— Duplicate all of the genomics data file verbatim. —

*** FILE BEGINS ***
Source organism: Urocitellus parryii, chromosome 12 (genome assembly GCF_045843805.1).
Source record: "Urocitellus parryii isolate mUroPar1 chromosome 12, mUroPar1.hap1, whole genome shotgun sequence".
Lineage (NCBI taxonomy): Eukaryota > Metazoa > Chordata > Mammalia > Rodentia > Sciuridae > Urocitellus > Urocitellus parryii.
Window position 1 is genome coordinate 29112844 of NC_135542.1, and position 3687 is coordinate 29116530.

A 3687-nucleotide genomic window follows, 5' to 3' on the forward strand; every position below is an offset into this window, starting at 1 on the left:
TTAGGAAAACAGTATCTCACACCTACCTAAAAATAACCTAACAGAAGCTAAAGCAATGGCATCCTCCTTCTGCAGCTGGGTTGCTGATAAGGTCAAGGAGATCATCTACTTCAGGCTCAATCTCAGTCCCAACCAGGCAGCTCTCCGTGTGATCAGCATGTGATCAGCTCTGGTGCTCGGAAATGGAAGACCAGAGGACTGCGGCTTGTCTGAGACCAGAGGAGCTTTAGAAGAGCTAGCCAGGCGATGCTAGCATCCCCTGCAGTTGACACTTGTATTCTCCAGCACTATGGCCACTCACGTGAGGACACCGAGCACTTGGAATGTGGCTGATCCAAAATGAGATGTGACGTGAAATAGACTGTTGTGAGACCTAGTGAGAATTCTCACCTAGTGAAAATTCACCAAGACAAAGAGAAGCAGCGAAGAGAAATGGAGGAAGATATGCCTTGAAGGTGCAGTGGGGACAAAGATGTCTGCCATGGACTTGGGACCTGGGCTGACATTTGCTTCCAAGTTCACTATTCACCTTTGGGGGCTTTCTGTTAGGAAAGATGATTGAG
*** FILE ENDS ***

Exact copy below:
Source organism: Urocitellus parryii, chromosome 12 (genome assembly GCF_045843805.1).
Source record: "Urocitellus parryii isolate mUroPar1 chromosome 12, mUroPar1.hap1, whole genome shotgun sequence".
Lineage (NCBI taxonomy): Eukaryota > Metazoa > Chordata > Mammalia > Rodentia > Sciuridae > Urocitellus > Urocitellus parryii.
Window position 1 is genome coordinate 29112844 of NC_135542.1, and position 3687 is coordinate 29116530.

A 3687-nucleotide genomic window follows, 5' to 3' on the forward strand; every position below is an offset into this window, starting at 1 on the left:
TTAGGAAAACAGTATCTCACACCTACCTAAAAATAACCTAACAGAAGCTAAAGCAATGGCATCCTCCTTCTGCAGCTGGGTTGCTGATAAGGTCAAGGAGATCATCTACTTCAGGCTCAATCTCAGTCCCAACCAGGCAGCTCTCCGTGTGATCAGCATGTGATCAGCTCTGGTGCTCGGAAATGGAAGACCAGAGGACTGCGGCTTGTCTGAGACCAGAGGAGCTTTAGAAGAGCTAGCCAGGCGATGCTAGCATCCCCTGCAGTTGACACTTGTATTCTCCAGCACTATGGCCACTCACGTGAGGACACCGAGCACTTGGAATGTGGCTGATCCAAAATGAGATGTGACGTGAAATAGACTGTTGTGAGACCTAGTGAGAATTCTCACCTAGTGAAAATTCACCAAGACAAAGAGAAGCAGCGAAGAGAAATGGAGGAAGATATGCCTTGAAGGTGCAGTGGGGACAAAGATGTCTGCCATGGACTTGGGACCTGGGCTGACATTTGCTTCCAAGTTCACTATTCACCTTTGGGGGCTTTCTGTTAGGAAAGATGATTGAG